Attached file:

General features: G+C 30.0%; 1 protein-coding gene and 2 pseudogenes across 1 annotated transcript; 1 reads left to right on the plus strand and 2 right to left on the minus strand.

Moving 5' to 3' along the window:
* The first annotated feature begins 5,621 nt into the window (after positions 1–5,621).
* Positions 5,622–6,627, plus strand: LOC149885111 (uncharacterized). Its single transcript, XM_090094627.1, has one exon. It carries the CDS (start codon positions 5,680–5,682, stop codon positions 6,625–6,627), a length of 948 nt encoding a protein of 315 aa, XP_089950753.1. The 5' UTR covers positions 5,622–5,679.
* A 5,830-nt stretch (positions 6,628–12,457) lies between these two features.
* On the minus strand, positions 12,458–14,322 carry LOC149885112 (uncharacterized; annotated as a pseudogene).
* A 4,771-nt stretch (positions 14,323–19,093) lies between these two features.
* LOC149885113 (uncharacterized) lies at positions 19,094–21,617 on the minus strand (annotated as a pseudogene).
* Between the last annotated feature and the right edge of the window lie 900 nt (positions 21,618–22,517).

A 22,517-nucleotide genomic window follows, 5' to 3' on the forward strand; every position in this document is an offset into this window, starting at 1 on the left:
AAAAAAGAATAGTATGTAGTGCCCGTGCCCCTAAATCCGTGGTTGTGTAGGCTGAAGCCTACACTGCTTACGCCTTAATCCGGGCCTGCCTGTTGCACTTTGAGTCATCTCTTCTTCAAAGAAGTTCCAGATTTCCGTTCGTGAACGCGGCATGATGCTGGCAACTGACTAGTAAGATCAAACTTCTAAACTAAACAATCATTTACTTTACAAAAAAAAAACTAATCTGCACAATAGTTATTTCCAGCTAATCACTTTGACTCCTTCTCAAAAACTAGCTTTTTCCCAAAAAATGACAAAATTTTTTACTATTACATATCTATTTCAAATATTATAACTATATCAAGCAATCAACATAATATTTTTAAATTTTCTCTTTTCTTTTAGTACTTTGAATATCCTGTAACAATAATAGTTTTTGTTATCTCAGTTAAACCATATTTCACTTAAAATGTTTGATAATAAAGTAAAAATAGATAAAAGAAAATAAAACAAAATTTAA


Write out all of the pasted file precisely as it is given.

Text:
General features: G+C 30.0%; 1 protein-coding gene and 2 pseudogenes across 1 annotated transcript; 1 reads left to right on the plus strand and 2 right to left on the minus strand.

Moving 5' to 3' along the window:
* The first annotated feature begins 5,621 nt into the window (after positions 1–5,621).
* Positions 5,622–6,627, plus strand: LOC149885111 (uncharacterized). Its single transcript, XM_090094627.1, has one exon. It carries the CDS (start codon positions 5,680–5,682, stop codon positions 6,625–6,627), a length of 948 nt encoding a protein of 315 aa, XP_089950753.1. The 5' UTR covers positions 5,622–5,679.
* A 5,830-nt stretch (positions 6,628–12,457) lies between these two features.
* On the minus strand, positions 12,458–14,322 carry LOC149885112 (uncharacterized; annotated as a pseudogene).
* A 4,771-nt stretch (positions 14,323–19,093) lies between these two features.
* LOC149885113 (uncharacterized) lies at positions 19,094–21,617 on the minus strand (annotated as a pseudogene).
* Between the last annotated feature and the right edge of the window lie 900 nt (positions 21,618–22,517).

A 22,517-nucleotide genomic window follows, 5' to 3' on the forward strand; every position in this document is an offset into this window, starting at 1 on the left:
AAAAAAGAATAGTATGTAGTGCCCGTGCCCCTAAATCCGTGGTTGTGTAGGCTGAAGCCTACACTGCTTACGCCTTAATCCGGGCCTGCCTGTTGCACTTTGAGTCATCTCTTCTTCAAAGAAGTTCCAGATTTCCGTTCGTGAACGCGGCATGATGCTGGCAACTGACTAGTAAGATCAAACTTCTAAACTAAACAATCATTTACTTTACAAAAAAAAAACTAATCTGCACAATAGTTATTTCCAGCTAATCACTTTGACTCCTTCTCAAAAACTAGCTTTTTCCCAAAAAATGACAAAATTTTTTACTATTACATATCTATTTCAAATATTATAACTATATCAAGCAATCAACATAATATTTTTAAATTTTCTCTTTTCTTTTAGTACTTTGAATATCCTGTAACAATAATAGTTTTTGTTATCTCAGTTAAACCATATTTCACTTAAAATGTTTGATAATAAAGTAAAAATAGATAAAAGAAAATAAAACAAAATTTAA